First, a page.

Harper was born in Guildford, Surrey, England, but relocated with his parents to Perth, Western Australia at a young age. Harper was self-taught on the harmonica and played in clubs before securing his first recording contract.

“I left England when I was 11 and moved to Perth,” said Harper, during a phone interview Tuesday afternoon from his home in Grass Lake, Michigan. “That was definitely a culture shock. Perth is pretty isolated – a very small city.

“I started playing in bands when I was 15. I was playing in bars even though the drinking age was 18. Actually, in Australia, the drinking age is birth. My first band was a quirky band playing music like Lindesfarne or Led Zep’s ‘Gallows Pole.’ I moved into blues a bit later.

“Then I stopped playing for a while. I had gotten disillusioned with the music scene. After taking some time off, I got back into it and formed another band. I went back to my old school of songwriting.”

Now, the English-born Aussie is a long-time Michigan resident – a Midwest musician.

“I used Harper and the Midwest Kind instead of just Harper because of internet searches,” said Harper. “There are a lot of Harpers in the music world like Ben Harper and Roy Harper.

“About 15 years ago, I started playing digeridoo. I was serious about it. It took a while for me to learn the instrument. I didn’t want it to be just a gimmick.

“People look at me as a blues musician, but I play all kinds of music. I play blues and rock – and I love bluegrass. My band here is Michigan is all wonderful players. They’re really good at their craft. I even took them to Australia and China instead of just hiring bands there for tours.

“We play together really well. We try to keep it minimalistic because we want it to be more real.”

Video link for Harper and the Midwest Kind – https://youtu.be/-_vgEKpS6vU.

The show at the World Café Live, which has Gooch and The Motion as the opener, will start at 8 p.m. Tickets are $12.

Tinsley Ellis

Tinsley Ellis’ fans eagerly look forward to anytime they have the opportunity to hear him out on tour – but that doesn’t happen too often.

This weekend, area fans have to feel like they’re in Nirvana because Ellis has two local shows – January 19 at the Arden Gild Hall (The Highway, Arden, Delaware, 302-475-3126, ardenconcerts.com) and January 20 at the Sellersville Theater (24 West Temple Avenue, Sellersville, 215-257-5808, www.st94.com).

Ellis is touring in support of his new album “Winning Hand” on Alligator Records.

“The new album came out at midnight – 10 hours ago,” said Ellis, during a phone interview on January 12 from his home in Atlanta, Georgia. “It’s a very exciting time.

“The tour starts tonight at the Variety Playhouse here in Atlanta. I haven’t done a tour like this in 20 years. Usually, I go out for three or four weeks at a time. But, this way is the best way to go to get an album out there. We have 65-70 shows in three months.

“It’s great to be playing shows. Live, the songs start as the studio version and then we add to them and modify them. We’ll be playing a lot of songs from the live album that we recorded in Chicago in 2005 and a bunch of songs off the brand-new record. And, we’ll play some standards – songs by B.B. King, Freddie King, Elmore James, Junior Wells and Howlin’ Wolf.”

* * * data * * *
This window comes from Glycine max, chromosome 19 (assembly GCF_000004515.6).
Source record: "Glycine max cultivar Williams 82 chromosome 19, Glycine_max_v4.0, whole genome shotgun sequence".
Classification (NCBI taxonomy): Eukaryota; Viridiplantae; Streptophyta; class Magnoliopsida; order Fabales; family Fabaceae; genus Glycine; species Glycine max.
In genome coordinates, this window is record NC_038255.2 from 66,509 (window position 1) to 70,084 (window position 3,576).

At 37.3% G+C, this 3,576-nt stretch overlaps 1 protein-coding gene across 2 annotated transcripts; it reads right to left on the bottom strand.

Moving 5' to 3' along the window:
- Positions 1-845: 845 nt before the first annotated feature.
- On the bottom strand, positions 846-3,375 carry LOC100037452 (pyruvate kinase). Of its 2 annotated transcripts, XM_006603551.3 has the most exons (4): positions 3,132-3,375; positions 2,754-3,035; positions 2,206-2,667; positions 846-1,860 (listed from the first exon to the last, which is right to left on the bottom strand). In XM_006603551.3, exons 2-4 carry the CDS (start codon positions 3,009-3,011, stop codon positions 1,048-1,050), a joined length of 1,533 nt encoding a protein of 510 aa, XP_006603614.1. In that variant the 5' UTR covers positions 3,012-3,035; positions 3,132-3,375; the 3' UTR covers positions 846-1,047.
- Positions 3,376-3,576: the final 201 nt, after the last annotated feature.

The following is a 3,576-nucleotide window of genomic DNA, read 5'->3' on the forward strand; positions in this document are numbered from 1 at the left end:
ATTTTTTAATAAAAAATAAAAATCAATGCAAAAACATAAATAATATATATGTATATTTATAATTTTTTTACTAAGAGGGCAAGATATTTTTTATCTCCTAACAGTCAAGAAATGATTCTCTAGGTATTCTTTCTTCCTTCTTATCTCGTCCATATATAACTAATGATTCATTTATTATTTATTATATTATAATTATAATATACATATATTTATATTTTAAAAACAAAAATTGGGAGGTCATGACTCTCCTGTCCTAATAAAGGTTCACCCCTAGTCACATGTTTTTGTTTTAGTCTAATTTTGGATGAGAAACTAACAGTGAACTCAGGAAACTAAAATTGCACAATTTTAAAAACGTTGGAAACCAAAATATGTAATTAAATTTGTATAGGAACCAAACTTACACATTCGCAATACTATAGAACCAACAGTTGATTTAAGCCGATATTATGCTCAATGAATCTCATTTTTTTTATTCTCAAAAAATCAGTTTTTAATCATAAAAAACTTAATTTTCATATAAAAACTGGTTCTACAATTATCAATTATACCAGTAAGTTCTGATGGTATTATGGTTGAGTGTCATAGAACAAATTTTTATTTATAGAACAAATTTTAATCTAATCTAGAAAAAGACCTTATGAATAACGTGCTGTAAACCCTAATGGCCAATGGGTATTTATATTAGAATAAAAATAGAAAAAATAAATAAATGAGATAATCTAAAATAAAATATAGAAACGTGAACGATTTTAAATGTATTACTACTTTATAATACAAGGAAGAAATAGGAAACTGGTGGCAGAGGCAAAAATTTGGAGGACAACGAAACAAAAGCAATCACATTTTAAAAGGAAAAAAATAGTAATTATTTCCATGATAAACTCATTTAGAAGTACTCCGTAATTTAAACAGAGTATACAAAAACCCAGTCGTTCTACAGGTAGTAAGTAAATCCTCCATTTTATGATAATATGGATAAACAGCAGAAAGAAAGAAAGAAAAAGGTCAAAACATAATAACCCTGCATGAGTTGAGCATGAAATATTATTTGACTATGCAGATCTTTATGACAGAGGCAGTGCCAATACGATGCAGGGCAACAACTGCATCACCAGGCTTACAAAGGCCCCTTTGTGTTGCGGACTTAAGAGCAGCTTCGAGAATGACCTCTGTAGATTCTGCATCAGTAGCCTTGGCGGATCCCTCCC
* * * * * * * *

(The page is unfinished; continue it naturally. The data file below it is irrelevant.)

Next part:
Born in Atlanta in 1957, Ellis was raised in southern Florida. He found the blues through the back door of British Invasion bands like The Yardbirds, The Animals, Cream, The Rolling Stones and Southern rockers like The Allman Brothers. As he discovered the roots of these bands, he attended shows by B.B. King, Howlin’ Wolf, Muddy Waters and every other blues artist who came through town.
Already an accomplished teenaged musician, Ellis returned to Atlanta and started playing with local bands. In 1981, along with veteran blues singer and harpist Chicago Bob Nelson, Tinsley formed The Heartfixers, a group that would become Atlanta’s top-drawing blues band. After cutting three Heartfixers albums for the Landslide label, Ellis was ready to head out on his own.

Now, Ellis has 20 albums in his discography – ranging from “The Heartfixers” in 1982 to “Winning Hand” in 2018.

Recorded in Nashville and produced by Ellis and keyboardist Kevin McKendree, the 10 songs on “Winning Hand” include nine originals ranging from blistering blues to heart-pounding rock to soulful ballads.

“Guitar, guitar, guitar is what this album is all about,” said Ellis, who recorded primarily with his 1959 Fender Stratocaster, his 1967 Gibson ES 345 and his 1973 Les Paul Deluxe.

“I recorded the album in Nashville and at my home studio. I started it nine months ago – building up songs and putting them in a file on my laptop. Some songs were written 10 years ago and some are very new. Now, I’ll be playing four or five of them in my live show.”

Video link for Tinsley Ellis – https://youtu.be/4cS0sSyEHrM.

The show at the Arden Gild Hall on January 19 will start at 8 p.m. Tickets are $25.

The show at the Sellersville Theater on January 20, which has Albert Castiglia as the opener, will start at 8 p.m. Tickets are $21.50 and $29.50.

   Send article as PDF   

Share this post:

Related Posts

Leave a Comment

This site uses Akismet to reduce spam. Learn how your comment data is processed.